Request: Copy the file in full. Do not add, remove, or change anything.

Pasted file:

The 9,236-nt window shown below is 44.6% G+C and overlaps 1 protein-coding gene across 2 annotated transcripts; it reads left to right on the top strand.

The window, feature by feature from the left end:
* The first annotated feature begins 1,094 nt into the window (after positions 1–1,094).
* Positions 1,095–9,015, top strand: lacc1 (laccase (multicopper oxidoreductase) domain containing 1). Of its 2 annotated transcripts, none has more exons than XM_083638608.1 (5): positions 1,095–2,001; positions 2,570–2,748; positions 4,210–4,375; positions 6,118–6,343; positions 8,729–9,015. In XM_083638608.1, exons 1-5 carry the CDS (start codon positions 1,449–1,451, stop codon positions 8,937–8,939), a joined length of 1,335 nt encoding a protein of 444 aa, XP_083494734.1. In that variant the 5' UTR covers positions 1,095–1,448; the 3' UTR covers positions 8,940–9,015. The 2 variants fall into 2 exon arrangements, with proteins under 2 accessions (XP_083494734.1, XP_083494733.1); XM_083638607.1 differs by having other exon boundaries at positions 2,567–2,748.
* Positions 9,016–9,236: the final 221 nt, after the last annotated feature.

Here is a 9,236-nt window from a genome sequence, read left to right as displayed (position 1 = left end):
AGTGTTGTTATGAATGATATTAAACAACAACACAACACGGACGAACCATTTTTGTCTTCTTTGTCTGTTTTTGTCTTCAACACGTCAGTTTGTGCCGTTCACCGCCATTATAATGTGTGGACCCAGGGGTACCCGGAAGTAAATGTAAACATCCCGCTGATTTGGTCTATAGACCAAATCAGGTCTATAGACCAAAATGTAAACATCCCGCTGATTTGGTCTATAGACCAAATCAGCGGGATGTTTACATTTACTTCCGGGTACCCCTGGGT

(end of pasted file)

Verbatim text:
The 9,236-nt window shown below is 44.6% G+C and overlaps 1 protein-coding gene across 2 annotated transcripts; it reads left to right on the top strand.

The window, feature by feature from the left end:
* The first annotated feature begins 1,094 nt into the window (after positions 1–1,094).
* Positions 1,095–9,015, top strand: lacc1 (laccase (multicopper oxidoreductase) domain containing 1). Of its 2 annotated transcripts, none has more exons than XM_083638608.1 (5): positions 1,095–2,001; positions 2,570–2,748; positions 4,210–4,375; positions 6,118–6,343; positions 8,729–9,015. In XM_083638608.1, exons 1-5 carry the CDS (start codon positions 1,449–1,451, stop codon positions 8,937–8,939), a joined length of 1,335 nt encoding a protein of 444 aa, XP_083494734.1. In that variant the 5' UTR covers positions 1,095–1,448; the 3' UTR covers positions 8,940–9,015. The 2 variants fall into 2 exon arrangements, with proteins under 2 accessions (XP_083494734.1, XP_083494733.1); XM_083638607.1 differs by having other exon boundaries at positions 2,567–2,748.
* Positions 9,016–9,236: the final 221 nt, after the last annotated feature.

Here is a 9,236-nt window from a genome sequence, read left to right as displayed (position 1 = left end):
AGTGTTGTTATGAATGATATTAAACAACAACACAACACGGACGAACCATTTTTGTCTTCTTTGTCTGTTTTTGTCTTCAACACGTCAGTTTGTGCCGTTCACCGCCATTATAATGTGTGGACCCAGGGGTACCCGGAAGTAAATGTAAACATCCCGCTGATTTGGTCTATAGACCAAATCAGGTCTATAGACCAAAATGTAAACATCCCGCTGATTTGGTCTATAGACCAAATCAGCGGGATGTTTACATTTACTTCCGGGTACCCCTGGGT